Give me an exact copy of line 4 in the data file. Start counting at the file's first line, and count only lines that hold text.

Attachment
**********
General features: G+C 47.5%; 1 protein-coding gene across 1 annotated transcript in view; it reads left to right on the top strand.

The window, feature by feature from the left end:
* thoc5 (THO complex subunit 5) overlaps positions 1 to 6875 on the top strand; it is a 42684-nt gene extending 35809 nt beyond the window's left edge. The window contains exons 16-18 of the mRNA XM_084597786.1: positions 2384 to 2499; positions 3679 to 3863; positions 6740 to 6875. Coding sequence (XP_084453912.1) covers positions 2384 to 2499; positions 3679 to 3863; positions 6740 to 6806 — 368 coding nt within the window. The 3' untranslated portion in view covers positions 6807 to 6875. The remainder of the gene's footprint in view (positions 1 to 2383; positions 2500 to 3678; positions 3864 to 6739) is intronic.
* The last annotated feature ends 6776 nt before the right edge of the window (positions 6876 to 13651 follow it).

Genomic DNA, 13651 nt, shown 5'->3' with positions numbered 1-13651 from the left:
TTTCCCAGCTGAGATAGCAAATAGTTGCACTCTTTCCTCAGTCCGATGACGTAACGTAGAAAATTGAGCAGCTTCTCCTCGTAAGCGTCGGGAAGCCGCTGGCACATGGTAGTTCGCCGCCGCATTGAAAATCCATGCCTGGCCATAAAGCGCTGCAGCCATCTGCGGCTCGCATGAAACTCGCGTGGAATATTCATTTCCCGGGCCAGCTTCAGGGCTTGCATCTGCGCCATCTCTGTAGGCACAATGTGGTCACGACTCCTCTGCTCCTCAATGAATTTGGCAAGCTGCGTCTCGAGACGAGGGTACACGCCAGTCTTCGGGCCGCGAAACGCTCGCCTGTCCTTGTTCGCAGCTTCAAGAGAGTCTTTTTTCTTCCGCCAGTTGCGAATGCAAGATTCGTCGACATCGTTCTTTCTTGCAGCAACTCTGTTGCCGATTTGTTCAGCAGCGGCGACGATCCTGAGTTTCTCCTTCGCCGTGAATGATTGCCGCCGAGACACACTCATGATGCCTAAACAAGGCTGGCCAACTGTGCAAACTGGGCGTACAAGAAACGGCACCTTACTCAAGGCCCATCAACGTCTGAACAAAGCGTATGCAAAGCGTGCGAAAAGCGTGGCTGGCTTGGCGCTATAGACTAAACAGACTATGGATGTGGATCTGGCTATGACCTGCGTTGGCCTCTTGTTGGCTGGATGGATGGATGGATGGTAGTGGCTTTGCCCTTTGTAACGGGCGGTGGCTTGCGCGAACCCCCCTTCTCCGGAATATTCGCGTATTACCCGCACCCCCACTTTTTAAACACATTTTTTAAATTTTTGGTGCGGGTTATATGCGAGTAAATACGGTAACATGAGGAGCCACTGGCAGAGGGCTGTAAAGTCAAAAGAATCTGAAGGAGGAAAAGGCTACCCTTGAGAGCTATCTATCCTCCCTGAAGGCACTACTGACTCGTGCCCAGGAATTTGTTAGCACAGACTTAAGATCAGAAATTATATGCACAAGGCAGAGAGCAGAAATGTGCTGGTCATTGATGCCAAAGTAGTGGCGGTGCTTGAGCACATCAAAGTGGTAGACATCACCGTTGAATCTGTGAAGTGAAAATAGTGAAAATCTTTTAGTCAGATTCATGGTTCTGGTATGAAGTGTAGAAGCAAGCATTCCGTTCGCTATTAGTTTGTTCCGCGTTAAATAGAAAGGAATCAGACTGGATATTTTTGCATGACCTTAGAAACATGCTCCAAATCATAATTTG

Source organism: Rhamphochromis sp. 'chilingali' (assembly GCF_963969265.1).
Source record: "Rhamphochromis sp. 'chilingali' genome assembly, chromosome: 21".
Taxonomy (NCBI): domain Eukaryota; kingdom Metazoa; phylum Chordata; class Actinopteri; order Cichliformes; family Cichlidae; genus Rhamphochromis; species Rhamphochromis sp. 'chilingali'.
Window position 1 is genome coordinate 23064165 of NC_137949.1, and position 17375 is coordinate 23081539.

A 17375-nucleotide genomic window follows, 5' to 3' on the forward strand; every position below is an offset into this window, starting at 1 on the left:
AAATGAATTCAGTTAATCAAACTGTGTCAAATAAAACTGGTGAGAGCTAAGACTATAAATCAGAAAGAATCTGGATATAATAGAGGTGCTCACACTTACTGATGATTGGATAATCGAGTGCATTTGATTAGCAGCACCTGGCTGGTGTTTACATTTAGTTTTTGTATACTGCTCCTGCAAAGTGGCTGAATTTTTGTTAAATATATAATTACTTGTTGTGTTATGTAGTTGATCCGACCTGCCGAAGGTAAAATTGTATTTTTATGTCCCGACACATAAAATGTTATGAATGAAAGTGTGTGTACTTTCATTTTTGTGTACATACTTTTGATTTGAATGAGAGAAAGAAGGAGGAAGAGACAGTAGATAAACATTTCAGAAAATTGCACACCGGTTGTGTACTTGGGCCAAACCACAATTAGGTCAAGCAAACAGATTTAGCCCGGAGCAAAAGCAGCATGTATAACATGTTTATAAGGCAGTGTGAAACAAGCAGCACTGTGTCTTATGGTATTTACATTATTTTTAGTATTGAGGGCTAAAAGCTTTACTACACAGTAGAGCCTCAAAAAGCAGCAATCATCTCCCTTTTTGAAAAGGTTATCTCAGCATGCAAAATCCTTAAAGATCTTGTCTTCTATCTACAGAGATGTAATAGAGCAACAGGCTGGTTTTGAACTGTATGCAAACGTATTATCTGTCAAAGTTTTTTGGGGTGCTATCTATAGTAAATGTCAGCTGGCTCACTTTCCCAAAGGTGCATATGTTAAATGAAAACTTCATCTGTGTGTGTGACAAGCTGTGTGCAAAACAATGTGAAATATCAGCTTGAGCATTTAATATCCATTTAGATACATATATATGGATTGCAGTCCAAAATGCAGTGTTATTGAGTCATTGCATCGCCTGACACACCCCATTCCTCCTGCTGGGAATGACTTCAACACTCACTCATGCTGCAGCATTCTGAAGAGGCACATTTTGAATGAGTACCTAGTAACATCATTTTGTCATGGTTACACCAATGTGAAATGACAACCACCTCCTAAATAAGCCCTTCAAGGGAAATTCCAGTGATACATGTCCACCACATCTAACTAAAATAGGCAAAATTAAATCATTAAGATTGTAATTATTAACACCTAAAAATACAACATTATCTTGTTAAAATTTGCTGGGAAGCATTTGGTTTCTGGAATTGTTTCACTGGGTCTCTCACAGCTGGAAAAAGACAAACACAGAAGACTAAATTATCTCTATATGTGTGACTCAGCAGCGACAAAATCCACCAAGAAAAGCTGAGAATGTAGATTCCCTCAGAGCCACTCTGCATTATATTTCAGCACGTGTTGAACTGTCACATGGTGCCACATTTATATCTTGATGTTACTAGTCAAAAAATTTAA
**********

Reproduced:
* The last annotated feature ends 6776 nt before the right edge of the window (positions 6876 to 13651 follow it).